Academy sponsor selection process faces court challenge

David Marley

A landmark legal challenge against the Government is to be launched, claiming that the way academy sponsors are selected breaks European competition and procurement laws.

The case, which will be heard next week at the High Court, is seeking to overhaul the method for choosing sponsors and force local authorities to hold open competitions when making their decisions.

It is being brought by a parent who lives in Camden, north London, following the decision to open an academy there backed by University College London.

Two judicial reviews, one against Ed Balls, the Schools Secretary, and the other against Camden Council, will be heard at the same time.

Lawyers will argue that academy sponsors gain a commercial advantage through an increased public profile and therefore the way they are selected should be made more transparent.

The judicial review will be told that the way that Camden Council chose UCL as its sponsor was secretive and did not allow others the chance to compete.

Other potential sponsors, including the Church of England, were understood to be interested in backing the Camden school.

Rules that open competitions must be held between potential providers of new schools were introduced in a bid to increase the number of schools run by charities, faith and community groups. But the competition rules do not apply to academies, where sponsors are often decided behind closed doors.

Fiona Millar, a campaigner against academies and vice-chair of the Camden branch of the Campaign for State Education, said: "This pertains to Camden, but there's a national issue in the way the academies process works.

"The Government and councils can effectively give academies to sponsors without proper scrutiny. The process needs to be made much fairer.

"The competition process would allow scrutiny between different types of sponsors and also different kinds of schools, including trust schools and community schools.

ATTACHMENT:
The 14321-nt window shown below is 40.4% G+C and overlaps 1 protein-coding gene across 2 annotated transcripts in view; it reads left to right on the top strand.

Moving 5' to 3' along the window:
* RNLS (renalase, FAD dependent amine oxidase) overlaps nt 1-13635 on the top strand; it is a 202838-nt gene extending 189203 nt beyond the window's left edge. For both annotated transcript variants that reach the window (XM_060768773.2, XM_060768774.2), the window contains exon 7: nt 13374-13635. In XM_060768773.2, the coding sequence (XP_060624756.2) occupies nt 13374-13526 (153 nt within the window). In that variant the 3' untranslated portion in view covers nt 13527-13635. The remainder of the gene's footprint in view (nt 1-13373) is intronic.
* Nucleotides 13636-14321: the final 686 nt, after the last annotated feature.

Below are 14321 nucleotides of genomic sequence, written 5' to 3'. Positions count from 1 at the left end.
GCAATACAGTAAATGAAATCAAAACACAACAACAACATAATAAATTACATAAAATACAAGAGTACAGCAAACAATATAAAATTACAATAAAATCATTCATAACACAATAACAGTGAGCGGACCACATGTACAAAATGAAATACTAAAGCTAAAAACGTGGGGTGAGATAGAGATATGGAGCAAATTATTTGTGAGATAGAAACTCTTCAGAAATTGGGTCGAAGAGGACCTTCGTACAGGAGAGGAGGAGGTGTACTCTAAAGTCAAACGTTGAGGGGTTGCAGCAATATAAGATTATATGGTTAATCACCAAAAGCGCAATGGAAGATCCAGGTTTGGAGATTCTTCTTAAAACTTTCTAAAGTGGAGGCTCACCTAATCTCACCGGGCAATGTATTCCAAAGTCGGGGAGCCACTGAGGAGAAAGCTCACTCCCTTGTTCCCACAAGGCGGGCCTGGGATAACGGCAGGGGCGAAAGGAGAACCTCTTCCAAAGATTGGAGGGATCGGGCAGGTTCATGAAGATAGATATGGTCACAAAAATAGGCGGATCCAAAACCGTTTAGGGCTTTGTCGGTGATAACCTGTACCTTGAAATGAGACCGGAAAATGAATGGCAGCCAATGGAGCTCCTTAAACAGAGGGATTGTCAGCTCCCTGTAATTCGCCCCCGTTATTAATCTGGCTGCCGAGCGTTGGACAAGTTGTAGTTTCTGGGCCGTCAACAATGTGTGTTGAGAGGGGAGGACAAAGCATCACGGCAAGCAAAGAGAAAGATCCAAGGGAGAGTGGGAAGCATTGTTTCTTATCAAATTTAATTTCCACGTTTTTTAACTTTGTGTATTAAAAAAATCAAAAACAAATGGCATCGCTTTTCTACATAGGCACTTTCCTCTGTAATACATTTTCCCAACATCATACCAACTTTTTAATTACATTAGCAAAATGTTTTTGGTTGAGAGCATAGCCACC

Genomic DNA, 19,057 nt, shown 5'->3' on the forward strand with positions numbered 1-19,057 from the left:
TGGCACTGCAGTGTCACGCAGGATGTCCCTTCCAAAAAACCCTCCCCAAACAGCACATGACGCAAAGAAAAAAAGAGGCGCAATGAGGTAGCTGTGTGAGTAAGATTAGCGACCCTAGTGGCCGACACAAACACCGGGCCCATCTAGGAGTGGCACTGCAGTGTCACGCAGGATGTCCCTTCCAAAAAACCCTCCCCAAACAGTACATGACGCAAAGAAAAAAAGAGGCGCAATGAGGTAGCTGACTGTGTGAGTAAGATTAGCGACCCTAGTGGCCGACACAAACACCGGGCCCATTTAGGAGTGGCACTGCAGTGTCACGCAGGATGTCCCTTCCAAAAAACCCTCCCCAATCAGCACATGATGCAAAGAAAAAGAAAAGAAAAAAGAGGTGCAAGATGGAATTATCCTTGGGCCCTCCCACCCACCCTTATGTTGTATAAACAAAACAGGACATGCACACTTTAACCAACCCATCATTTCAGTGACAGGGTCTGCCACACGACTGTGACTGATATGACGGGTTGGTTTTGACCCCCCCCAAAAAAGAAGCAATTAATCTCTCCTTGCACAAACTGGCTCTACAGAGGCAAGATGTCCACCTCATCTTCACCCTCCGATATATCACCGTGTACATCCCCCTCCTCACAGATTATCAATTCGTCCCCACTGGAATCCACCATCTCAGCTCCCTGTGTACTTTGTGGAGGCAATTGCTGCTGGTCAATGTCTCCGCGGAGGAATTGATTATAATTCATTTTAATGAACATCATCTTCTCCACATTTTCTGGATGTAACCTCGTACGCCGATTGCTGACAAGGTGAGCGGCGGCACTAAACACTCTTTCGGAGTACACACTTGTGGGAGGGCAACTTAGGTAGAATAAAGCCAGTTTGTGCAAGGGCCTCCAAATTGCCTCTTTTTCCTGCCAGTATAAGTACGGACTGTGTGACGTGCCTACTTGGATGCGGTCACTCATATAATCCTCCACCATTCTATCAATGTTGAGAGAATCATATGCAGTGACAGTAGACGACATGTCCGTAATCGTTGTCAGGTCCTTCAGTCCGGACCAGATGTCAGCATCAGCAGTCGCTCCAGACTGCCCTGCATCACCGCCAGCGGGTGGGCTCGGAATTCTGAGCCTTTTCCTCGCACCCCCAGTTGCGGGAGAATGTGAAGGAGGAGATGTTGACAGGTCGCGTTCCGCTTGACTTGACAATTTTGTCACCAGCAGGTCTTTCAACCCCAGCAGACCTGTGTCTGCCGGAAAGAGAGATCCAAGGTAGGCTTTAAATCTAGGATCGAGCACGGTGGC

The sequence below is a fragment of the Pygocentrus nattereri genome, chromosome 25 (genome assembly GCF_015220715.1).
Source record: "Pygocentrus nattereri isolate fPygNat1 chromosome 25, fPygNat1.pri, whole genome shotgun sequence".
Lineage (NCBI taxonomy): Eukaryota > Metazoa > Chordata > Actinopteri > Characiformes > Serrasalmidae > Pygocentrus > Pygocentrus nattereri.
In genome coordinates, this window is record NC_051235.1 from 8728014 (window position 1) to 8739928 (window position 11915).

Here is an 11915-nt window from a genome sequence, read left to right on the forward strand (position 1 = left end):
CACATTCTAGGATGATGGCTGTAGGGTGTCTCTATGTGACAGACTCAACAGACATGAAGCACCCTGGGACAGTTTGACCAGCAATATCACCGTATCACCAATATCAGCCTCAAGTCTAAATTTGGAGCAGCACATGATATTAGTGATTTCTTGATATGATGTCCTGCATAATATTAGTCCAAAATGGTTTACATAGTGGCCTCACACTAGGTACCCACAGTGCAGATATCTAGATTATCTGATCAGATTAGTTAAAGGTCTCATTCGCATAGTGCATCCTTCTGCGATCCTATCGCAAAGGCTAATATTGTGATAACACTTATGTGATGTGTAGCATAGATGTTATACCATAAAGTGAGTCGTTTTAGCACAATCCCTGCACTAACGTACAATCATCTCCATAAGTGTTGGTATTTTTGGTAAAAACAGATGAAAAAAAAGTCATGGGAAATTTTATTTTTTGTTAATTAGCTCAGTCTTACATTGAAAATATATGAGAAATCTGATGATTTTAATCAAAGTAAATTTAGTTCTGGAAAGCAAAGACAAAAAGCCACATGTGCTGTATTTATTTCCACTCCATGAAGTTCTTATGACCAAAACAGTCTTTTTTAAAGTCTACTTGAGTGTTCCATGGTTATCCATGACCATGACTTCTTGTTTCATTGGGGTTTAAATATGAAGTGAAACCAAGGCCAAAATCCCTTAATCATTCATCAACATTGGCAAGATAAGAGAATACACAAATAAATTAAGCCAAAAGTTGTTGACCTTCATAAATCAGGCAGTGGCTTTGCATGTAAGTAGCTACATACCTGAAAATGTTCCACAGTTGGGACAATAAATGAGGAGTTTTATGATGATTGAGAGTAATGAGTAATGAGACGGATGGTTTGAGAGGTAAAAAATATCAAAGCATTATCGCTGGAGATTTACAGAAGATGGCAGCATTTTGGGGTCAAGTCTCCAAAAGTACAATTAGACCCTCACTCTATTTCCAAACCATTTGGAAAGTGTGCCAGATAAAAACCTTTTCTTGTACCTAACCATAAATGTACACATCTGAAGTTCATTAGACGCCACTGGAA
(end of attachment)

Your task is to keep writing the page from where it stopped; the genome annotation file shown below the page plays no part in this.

"The key point is that the same rules should apply to academies as apply to other school bidders."

Richard Stein, a partner at Leigh Day Co Solicitors, who is representing the claimant, said he was confident that this first "hard-edged" challenge to the way academies are procured would be a success.

The opening of the Camden academy, expected in 2011, has been dogged by controversy, with lecturers from the university and a vocal local campaign protesting against it.

The site of the school, in a more affluent part of the borough, has been criticised for favouring middle-class pupils.

UCL has insisted that it will follow the council's admissions code and benefit pupils from all backgrounds. Children and staff at the academy will benefit from access to world-class academic facilities, the university has said.

Some local authorities have made the choice of academy sponsor more open. Westminster Council, in central London, held a competition for sponsors after deciding to press ahead with an academy to replace Pimlico School.

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David Marley

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